Hannah Hindley of Tucson, Arizona, is the winner of the 2020 Waterston Desert Writing Prize.

Guest judge, noted author Robert Michael Pyle, and the Waterston Desert Writing Prize Board of Directors made the selection last month.

Eli Beck, Salt Lake City, Utah, and Leath Tonino, Ferrisburgh,Vermont were Prize finalists. The winner of the Prize’s inaugural student desert writing contest is Al Lehto, a senior at Redmond Proficiency Academy.

Winners and finalists will be honored and offer readings at the annual reception and awards ceremonies at the High Desert Museum, currently scheduled for Thursday, September 10, at 6 p.m. The event was rescheduled from June due to COVID-19-related constraints. The event will also feature “A Desert Conversation” addressing this year’s theme of “Climate Change in the Desert.” Featured panelists include Robert Michael Pyle, author of 30 books, including “Wintergreen,” which won the John Burroughs Medal for distinguished nature writing, his first novel, “Magdalena Mountain,” and “Where Bigfoot Walks: Crossing the Dark Divide,” which has been adapted to a movie titled “The Dark Divide.”

Also on the panel, environmental writer Dahr Jamail is the author of “The End of Ice: Bearing Witness and Finding Meaning in the Path of Climate Disruption.” Jamail is a recipient of numerous honors, including the Martha Gellhorn Award for Journalism for his work in Iraq and a 2018 Izzy Award for Outstanding Achievement in Independent Media for his reporting on the Climate Crisis. A third panel member is pending. Free creative writing workshops led by the panelists precede the evening’s events.

Hannah Hindley’s winning submission, “Thin Blue Dream,” proposes a collection of interconnected stories that explore the Sonoran Desert’s disappearing waterways, the fish that used to call them home, and the successes and complications that come with efforts to help restore depleted tributaries with city effluent.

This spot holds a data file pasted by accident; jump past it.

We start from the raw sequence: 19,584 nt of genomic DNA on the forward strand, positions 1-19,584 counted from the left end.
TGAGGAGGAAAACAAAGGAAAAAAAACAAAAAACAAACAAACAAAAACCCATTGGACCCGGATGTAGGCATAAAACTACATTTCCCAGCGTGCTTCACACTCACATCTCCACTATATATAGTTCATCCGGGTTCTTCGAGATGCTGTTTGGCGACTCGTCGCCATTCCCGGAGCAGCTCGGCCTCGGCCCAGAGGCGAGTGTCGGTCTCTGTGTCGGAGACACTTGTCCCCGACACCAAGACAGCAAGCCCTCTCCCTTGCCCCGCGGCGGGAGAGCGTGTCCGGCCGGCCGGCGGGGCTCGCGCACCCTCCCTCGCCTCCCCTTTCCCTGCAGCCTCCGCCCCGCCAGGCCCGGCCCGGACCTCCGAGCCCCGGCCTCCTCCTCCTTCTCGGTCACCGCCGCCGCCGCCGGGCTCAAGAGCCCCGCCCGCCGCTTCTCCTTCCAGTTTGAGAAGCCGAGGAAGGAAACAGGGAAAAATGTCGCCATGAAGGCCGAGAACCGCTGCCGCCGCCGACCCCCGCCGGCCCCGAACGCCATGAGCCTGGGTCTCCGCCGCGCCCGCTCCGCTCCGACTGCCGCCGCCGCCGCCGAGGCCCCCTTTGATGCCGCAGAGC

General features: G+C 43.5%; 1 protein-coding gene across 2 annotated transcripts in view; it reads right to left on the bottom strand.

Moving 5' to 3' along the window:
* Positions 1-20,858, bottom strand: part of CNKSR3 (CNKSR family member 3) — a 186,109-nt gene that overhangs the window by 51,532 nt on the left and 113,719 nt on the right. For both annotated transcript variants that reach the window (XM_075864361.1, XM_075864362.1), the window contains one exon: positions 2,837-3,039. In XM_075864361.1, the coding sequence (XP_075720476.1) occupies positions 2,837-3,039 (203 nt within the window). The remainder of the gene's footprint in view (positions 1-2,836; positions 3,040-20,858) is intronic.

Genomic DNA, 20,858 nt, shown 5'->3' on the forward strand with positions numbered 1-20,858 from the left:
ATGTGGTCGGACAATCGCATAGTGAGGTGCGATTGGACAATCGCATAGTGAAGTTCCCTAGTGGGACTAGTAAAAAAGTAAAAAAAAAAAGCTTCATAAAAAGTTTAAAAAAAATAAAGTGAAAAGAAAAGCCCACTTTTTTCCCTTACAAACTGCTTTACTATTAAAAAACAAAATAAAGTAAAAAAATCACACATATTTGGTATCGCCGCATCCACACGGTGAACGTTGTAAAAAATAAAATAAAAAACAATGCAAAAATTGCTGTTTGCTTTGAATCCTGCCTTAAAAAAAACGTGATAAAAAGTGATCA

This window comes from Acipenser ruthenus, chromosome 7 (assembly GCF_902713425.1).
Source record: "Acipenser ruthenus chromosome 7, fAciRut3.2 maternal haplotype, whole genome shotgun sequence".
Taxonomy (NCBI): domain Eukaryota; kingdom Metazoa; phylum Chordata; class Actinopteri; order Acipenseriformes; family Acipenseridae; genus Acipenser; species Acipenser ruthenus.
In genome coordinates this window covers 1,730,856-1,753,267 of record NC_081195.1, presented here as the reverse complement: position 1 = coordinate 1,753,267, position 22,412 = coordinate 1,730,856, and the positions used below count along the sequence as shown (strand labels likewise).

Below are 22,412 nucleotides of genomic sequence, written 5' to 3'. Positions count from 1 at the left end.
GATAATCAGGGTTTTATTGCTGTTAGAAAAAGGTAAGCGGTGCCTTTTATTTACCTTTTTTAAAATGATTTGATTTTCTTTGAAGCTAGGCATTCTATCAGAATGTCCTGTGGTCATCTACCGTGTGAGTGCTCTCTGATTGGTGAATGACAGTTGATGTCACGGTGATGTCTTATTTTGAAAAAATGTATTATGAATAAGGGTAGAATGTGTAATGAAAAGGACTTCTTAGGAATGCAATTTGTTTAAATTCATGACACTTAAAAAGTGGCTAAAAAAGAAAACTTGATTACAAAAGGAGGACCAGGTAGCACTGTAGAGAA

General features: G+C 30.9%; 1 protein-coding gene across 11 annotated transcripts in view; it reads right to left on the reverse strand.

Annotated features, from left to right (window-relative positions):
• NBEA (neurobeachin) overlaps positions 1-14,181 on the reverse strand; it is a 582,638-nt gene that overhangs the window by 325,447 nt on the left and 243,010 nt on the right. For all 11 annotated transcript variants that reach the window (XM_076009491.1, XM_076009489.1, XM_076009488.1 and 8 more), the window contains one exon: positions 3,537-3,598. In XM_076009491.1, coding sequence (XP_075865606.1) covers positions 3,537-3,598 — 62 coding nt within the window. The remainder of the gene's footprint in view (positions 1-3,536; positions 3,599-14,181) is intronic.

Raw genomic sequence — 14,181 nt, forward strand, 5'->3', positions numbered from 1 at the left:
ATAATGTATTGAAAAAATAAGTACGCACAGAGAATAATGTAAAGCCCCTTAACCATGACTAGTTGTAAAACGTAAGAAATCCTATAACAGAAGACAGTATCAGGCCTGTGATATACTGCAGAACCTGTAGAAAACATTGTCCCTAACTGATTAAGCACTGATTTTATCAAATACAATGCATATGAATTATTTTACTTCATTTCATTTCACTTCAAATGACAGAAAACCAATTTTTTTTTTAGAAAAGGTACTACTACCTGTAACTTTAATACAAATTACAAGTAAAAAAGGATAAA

“It’s a strange story of ghost rivers, dead fish, and resilience in the heart of urban spaces in the desert,” Hindley stated

Currently completing her Master of Fine Arts (MFA) in Creative Nonfiction at the University of Arizona, Hindley is also a wilderness guide and naturalist. She will be presented with a $2,500 cash award and a residency at PLAYA in Summer Lake, Oregon, at the Prize’s sixth annual award event.

Now in its sixth year, the Waterston Desert Writing Prize awards will again be held at the High Desert Museum. Dana Whitelaw, Executive Director of the Museum, will co-host the evening with Ellen Waterston, President of the Waterston Desert Writing Prize. The Prize honors creative nonfiction that illustrates artistic excellence, sensitivity to place, and desert literacy, with the desert as both subject and setting. The Prize recognizes the vital role deserts play worldwide in the ecosystem and the human narrative. For more information about the Waterston Desert Writing Prize, visit www.waterstondesertwritingprize.org , email info@waterstondesertwritingprize.org or call 541-480-3933.